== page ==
Photo Credit: Lara Ferroni101 of you answered my question about how much beef you consume. You may be wondering why I was inquiring. Let's leave that for a moment and first check my study design and its inherent flaws.
I'm going to have to channel my college self here. Walk with me through memory lane as I plumb the depths of my past to find 20 year old me sitting in a Statistics class. It's 1991. My professor's nose is pinched, a thick mop of black hair hangs down threatening to de-throne his very round John Lennon spectacles. I'm sure I'm wearing flannel or at least thinking about wearing flannel real, real soon. I'm listening to the Indigo Girls on my bright yellow Sony Walkman, playing college basketball and wondering why I can't seem to get a date with a guy.
I'm a sociology major at a liberal arts college. I think it's fabulous and fascinating that I'm majoring in a science that studies people and groups. Despite this, I'm completely clueless about myself. I minored in English and Political Science, which means I'm now college-qualified to write a blog on how awful our past presidential equivalent was. But now's not the time for that.
I remember a few things about my statistics class; I'm getting a flashback of my professor saying that sample size is very important. For example, having 101 people tell me how many times they eat beef (34% report 1-2 a week) is probably too small, but what the hell, I'm not publishing this in the Annals of Beefological Inquiry. I remember that you are supposed to randomly select participants. I think just the fact that you read my blog makes you not random. And not random isn't random. Study design Fail, part #2.
My "scientific" inquiry is further confounded by the fact that I bet a representative sample of non-beef eaters probably don't read my sometimes meaty blog (except for Stacia, hi Stacia!) So that sort of skews my responses. Skew was a very important word in statistics. My friends and I would say "doesn't that just skew the bell curve?" every opportunity we got, regardless of context. As in, "doesn't that nasty white tofu on the salad bar skew the bell curve of tasty delights towards jiggly nastiness?" We thought we were oh so smart and sociologically relevant.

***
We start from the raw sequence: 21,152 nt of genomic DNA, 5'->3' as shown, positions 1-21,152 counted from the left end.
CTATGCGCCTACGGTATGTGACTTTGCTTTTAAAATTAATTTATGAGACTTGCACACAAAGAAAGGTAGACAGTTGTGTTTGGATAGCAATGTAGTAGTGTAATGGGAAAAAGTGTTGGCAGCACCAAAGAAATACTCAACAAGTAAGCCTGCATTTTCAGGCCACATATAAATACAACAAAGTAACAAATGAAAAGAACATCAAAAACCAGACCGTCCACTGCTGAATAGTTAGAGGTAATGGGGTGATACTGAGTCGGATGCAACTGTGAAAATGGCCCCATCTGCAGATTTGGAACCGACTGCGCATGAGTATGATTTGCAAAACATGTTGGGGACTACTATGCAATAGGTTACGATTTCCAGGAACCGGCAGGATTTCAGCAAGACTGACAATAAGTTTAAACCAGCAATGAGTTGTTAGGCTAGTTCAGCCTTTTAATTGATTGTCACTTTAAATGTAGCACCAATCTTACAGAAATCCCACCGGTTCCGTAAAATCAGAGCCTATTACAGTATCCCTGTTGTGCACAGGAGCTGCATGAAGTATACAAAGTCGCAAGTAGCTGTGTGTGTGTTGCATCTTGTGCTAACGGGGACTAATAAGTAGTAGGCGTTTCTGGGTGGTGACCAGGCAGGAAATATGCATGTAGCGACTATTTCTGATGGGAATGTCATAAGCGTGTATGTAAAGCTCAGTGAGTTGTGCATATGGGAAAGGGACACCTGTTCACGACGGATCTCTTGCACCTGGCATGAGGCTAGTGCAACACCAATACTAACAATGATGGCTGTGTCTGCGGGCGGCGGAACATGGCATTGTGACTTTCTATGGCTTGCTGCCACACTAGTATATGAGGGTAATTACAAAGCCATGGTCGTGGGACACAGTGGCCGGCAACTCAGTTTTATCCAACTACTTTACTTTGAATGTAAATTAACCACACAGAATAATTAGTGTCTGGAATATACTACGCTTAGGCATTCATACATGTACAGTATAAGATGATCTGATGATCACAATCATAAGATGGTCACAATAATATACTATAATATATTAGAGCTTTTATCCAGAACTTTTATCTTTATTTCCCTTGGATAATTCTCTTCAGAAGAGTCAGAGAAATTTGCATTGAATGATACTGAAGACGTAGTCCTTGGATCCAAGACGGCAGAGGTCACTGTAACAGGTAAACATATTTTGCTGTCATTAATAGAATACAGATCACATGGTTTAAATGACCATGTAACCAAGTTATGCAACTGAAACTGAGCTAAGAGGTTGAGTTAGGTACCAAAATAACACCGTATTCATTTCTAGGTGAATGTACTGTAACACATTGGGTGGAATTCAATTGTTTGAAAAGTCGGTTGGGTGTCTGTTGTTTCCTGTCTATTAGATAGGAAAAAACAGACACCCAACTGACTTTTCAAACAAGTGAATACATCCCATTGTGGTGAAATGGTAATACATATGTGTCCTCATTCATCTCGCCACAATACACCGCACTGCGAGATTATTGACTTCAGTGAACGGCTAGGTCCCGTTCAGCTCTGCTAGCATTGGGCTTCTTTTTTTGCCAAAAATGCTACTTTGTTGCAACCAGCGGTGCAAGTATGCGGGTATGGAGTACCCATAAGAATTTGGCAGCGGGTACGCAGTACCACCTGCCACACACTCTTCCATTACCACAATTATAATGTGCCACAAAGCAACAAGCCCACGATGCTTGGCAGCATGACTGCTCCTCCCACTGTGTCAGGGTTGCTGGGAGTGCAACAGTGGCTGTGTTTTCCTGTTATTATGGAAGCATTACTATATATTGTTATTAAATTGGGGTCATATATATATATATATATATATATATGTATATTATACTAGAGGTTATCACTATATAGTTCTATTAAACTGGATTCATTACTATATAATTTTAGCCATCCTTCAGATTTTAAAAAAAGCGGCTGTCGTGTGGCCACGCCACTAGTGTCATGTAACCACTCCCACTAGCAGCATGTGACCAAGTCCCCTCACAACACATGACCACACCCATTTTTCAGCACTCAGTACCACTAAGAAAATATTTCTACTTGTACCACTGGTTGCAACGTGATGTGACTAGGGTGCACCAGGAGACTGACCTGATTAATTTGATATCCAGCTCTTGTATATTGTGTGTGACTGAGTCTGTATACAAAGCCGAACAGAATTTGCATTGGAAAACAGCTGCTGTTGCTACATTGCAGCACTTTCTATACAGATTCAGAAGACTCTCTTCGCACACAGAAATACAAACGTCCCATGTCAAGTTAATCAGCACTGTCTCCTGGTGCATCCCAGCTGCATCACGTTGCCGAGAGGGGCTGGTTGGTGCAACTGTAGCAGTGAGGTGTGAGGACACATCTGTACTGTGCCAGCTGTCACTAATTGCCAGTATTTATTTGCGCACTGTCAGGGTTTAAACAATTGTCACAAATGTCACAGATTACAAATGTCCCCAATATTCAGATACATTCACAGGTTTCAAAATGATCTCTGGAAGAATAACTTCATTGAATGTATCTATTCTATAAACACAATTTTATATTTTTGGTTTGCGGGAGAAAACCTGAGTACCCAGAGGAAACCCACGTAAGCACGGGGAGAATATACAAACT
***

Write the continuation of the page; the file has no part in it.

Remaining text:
Now that you know that the sample size was too small and the results skewed because it wasn't a randomly selected group, do you still think there is any credibility in analyzing the results? Probably not. But back to why I asked you in the first place. Mostly I was just curious. I was wondering how much beef we're all eating, here in these days of E-coli scares, greater education about the treatment of animals in confined feed lot operations, and other health concerns. But I didn't ask you all what kind of beef you were eating and that's a significant question to overlook. All beef is not the same. Big difference between commodity beef and local rancher down the street beef.
I'm working on an article for Edible Seattle that I've been writing for the last few weeks. I had 4 chefs come to my house for a blind steak tasting of local Washington beef. I think many of us can agree that we need to learn more about the origins of our food. When you begin that investigatory process you should be prepared to have your eyes opened, quite wide. We eat a lot of beef in this country, far too much for what we can produce in any kind of humane, ecologically sound manner. Most of us have no earthly idea where our beef comes from.
I conducted a blind beef tasting because if I'm going to limit my intake from my current amount (1-2 times a week) then damn it I want to pick the best tasting, humanely raised beef from a rancher whose name I know. I even want to know the name of the steer.
The article comes out in September so stay tuned for more amazing photos from Lara Ferroni and the results of the tasting. A recent steak tasting I attended with the passionate Carrie Oliver of the Artisan Beef Institute was with the ranchers themselves, most of whom had never tasted their own steaks as compared to others. It was a fascinating experience. On the one hand you had the wine goddess, schooled in vigorous weekly wine tasting sessions (as she prepares to take the Advanced Sommelier Exam in October) saying she's getting flavor notes of fish, corn nuts, hay, earth and mushroom from the steak; on the other, you had the ranchers saying, "gee, it tastes like a steak to me!" Still, the ranchers did have ones that they favored more than others and it was a learning experience for all of us.
One stood out above all others to me, it fired on all fronts. On Saturday for the first time ever, April and I are taking a little road trip just south of Olympia to pick up a 1/4 steer. His name was "lil' runt" which is some sort of rancher inside joke because he weighed 800 pounds. It's time that I really walk the talk here. I felt the need to discover the provenance of my beef even if that means knowing his name.